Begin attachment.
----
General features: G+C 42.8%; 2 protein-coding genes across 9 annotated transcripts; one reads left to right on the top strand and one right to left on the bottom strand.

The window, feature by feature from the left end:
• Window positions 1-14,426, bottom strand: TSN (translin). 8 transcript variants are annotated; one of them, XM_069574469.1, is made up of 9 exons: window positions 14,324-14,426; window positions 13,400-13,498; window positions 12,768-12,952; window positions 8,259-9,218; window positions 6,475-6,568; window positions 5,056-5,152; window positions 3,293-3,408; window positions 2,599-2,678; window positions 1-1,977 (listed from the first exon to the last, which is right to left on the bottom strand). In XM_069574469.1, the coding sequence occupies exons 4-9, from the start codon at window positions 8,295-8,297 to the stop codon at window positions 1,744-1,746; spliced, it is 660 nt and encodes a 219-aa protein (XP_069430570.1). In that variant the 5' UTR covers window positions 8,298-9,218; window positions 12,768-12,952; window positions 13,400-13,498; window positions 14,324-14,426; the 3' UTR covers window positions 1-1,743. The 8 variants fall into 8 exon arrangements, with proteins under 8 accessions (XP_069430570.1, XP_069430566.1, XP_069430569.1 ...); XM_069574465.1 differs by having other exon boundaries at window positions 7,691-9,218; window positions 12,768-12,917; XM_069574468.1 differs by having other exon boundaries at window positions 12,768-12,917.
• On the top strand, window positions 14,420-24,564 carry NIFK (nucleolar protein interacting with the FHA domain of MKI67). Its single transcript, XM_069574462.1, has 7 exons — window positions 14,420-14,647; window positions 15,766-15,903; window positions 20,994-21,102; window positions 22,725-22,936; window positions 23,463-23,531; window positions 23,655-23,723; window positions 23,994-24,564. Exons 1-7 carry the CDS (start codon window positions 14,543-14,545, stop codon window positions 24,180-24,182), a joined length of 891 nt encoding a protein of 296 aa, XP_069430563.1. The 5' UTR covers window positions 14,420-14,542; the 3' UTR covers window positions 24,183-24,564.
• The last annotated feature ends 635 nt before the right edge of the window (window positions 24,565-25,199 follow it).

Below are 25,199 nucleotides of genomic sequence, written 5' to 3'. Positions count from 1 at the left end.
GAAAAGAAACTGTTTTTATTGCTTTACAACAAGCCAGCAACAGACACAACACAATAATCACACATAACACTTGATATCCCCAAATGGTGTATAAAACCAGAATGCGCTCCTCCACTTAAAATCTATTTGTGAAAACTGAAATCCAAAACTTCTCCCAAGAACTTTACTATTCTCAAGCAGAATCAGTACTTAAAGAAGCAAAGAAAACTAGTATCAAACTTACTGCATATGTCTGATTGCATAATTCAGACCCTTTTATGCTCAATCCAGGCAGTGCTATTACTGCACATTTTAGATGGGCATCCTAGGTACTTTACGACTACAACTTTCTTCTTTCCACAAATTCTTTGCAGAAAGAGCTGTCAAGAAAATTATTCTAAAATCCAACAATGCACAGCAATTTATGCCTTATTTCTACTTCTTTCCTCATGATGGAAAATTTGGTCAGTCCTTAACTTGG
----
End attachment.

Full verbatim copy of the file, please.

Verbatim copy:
General features: G+C 42.8%; 2 protein-coding genes across 9 annotated transcripts; one reads left to right on the top strand and one right to left on the bottom strand.

The window, feature by feature from the left end:
• Window positions 1-14,426, bottom strand: TSN (translin). 8 transcript variants are annotated; one of them, XM_069574469.1, is made up of 9 exons: window positions 14,324-14,426; window positions 13,400-13,498; window positions 12,768-12,952; window positions 8,259-9,218; window positions 6,475-6,568; window positions 5,056-5,152; window positions 3,293-3,408; window positions 2,599-2,678; window positions 1-1,977 (listed from the first exon to the last, which is right to left on the bottom strand). In XM_069574469.1, the coding sequence occupies exons 4-9, from the start codon at window positions 8,295-8,297 to the stop codon at window positions 1,744-1,746; spliced, it is 660 nt and encodes a 219-aa protein (XP_069430570.1). In that variant the 5' UTR covers window positions 8,298-9,218; window positions 12,768-12,952; window positions 13,400-13,498; window positions 14,324-14,426; the 3' UTR covers window positions 1-1,743. The 8 variants fall into 8 exon arrangements, with proteins under 8 accessions (XP_069430570.1, XP_069430566.1, XP_069430569.1 ...); XM_069574465.1 differs by having other exon boundaries at window positions 7,691-9,218; window positions 12,768-12,917; XM_069574468.1 differs by having other exon boundaries at window positions 12,768-12,917.
• On the top strand, window positions 14,420-24,564 carry NIFK (nucleolar protein interacting with the FHA domain of MKI67). Its single transcript, XM_069574462.1, has 7 exons — window positions 14,420-14,647; window positions 15,766-15,903; window positions 20,994-21,102; window positions 22,725-22,936; window positions 23,463-23,531; window positions 23,655-23,723; window positions 23,994-24,564. Exons 1-7 carry the CDS (start codon window positions 14,543-14,545, stop codon window positions 24,180-24,182), a joined length of 891 nt encoding a protein of 296 aa, XP_069430563.1. The 5' UTR covers window positions 14,420-14,542; the 3' UTR covers window positions 24,183-24,564.
• The last annotated feature ends 635 nt before the right edge of the window (window positions 24,565-25,199 follow it).

Below are 25,199 nucleotides of genomic sequence, written 5' to 3'. Positions count from 1 at the left end.
GAAAAGAAACTGTTTTTATTGCTTTACAACAAGCCAGCAACAGACACAACACAATAATCACACATAACACTTGATATCCCCAAATGGTGTATAAAACCAGAATGCGCTCCTCCACTTAAAATCTATTTGTGAAAACTGAAATCCAAAACTTCTCCCAAGAACTTTACTATTCTCAAGCAGAATCAGTACTTAAAGAAGCAAAGAAAACTAGTATCAAACTTACTGCATATGTCTGATTGCATAATTCAGACCCTTTTATGCTCAATCCAGGCAGTGCTATTACTGCACATTTTAGATGGGCATCCTAGGTACTTTACGACTACAACTTTCTTCTTTCCACAAATTCTTTGCAGAAAGAGCTGTCAAGAAAATTATTCTAAAATCCAACAATGCACAGCAATTTATGCCTTATTTCTACTTCTTTCCTCATGATGGAAAATTTGGTCAGTCCTTAACTTGG